Archive for the ‘Christmas/Advent’ Category

  1. Word of the Father Now in Flesh Appearing

    Posted on December 19th, 2014 by Jonathan

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    When people uses the term “incarnational ministry” today, what do they mean? Most likely, they’re referring to patterning our lives after Jesus, who came to us as a servant, lived among us (in our flesh and on our turf), and made disciples. In these ways, yes, may we all be incarnational ministers.

    However, there are some things we should never mean when using the word incarnational. Jesus literally condescended to us, a vertical move from heaven above. As humans moving laterally to one another, we are all beneficiaries of this amazing grace: the one, true God became flesh, lived a perfect life, and made a way for mankind to be saved through his death and resurrection. So, unlike Jesus’ ministry, which was centered around being crucified, our ministry is centered around proclaiming Christ crucified.

    We can physically go to a particular group of people, we can dwell among them as servants in their community, and we can stay there, making disciples until we die. But we cannot redeem. As God, Jesus’ blood – and only his blood – atoned for our sins and reconciled us to himself. In that sense, he’s the only to whom we can attribute the (capital I) Incarnation.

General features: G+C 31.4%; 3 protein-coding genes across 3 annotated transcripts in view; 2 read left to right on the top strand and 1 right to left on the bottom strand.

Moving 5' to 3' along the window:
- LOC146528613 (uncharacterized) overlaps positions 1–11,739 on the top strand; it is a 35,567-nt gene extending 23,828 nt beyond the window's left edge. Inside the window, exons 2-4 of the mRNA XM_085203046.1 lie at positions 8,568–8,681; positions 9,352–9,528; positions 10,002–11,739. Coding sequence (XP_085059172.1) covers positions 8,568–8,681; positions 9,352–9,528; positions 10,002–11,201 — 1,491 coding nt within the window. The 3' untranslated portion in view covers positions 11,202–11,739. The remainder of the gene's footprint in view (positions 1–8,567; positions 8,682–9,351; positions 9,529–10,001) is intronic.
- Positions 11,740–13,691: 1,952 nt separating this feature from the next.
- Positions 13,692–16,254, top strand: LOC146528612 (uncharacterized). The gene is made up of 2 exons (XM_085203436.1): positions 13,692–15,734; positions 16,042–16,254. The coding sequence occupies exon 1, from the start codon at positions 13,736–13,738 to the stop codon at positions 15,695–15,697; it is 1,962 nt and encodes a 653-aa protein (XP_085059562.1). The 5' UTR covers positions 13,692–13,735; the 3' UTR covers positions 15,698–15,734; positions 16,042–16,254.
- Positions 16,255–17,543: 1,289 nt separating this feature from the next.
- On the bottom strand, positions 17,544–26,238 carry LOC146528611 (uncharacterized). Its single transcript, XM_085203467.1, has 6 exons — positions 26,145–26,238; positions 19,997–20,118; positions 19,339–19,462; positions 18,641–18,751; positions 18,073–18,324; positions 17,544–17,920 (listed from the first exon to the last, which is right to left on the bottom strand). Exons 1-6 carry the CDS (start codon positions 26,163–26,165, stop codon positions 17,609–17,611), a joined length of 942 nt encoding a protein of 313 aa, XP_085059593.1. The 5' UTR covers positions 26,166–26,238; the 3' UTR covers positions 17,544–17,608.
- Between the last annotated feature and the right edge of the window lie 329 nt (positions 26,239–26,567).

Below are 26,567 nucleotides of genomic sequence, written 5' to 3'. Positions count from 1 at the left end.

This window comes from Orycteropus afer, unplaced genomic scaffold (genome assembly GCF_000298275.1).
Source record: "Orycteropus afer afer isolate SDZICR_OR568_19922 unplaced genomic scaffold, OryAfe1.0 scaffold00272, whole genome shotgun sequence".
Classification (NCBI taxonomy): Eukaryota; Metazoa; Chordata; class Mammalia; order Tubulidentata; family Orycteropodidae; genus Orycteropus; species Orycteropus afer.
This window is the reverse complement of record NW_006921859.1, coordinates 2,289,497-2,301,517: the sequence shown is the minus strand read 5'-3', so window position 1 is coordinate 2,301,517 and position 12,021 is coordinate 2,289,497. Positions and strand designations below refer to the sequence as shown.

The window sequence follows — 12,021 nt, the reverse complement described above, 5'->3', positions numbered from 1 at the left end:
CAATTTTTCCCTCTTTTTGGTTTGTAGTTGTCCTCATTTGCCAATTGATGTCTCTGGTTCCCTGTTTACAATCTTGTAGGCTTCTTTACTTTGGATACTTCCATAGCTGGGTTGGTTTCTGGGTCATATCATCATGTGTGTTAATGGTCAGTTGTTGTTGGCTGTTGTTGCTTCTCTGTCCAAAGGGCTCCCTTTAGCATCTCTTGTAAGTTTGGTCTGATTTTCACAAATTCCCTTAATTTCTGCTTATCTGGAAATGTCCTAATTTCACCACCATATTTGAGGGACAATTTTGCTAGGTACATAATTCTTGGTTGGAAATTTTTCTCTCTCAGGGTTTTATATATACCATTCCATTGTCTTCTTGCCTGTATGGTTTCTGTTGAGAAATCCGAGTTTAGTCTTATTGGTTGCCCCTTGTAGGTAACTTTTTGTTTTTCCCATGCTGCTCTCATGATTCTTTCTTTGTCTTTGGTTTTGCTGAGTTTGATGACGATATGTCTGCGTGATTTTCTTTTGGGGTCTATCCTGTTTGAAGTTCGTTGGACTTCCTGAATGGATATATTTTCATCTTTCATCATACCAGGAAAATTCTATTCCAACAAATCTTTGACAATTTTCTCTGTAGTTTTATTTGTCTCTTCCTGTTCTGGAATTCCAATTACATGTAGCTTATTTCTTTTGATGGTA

2. Week 3 of Advent: Hope and Expectation

    Posted on December 17th, 2014 by David Burnette

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    It seems natural as we hear the Christmas story each year to try and imagine how we might have responded had we been Mary, Joseph, or even one of the shepherds.

    Of course, there’s a danger in focusing on these characters if we lose sight of the central point of the nativity scene – Christ and his salvation. And we can’t forget that any faithfulness on the part of these individuals is owing to God’s grace. Still, there is much to imitate in their examples. Mary gives us a picture of humble submission. Joseph puts selflessness and courage on display. The shepherds, at least in the few words we have about them, model an implicit trust and an eagerness to proclaim the good news. There is, however, a man who held the child Jesus but who is often left out of our Christmas stories.

    His name is Simeon, and he provides for us a beautiful picture of what it means to embrace the Messiah.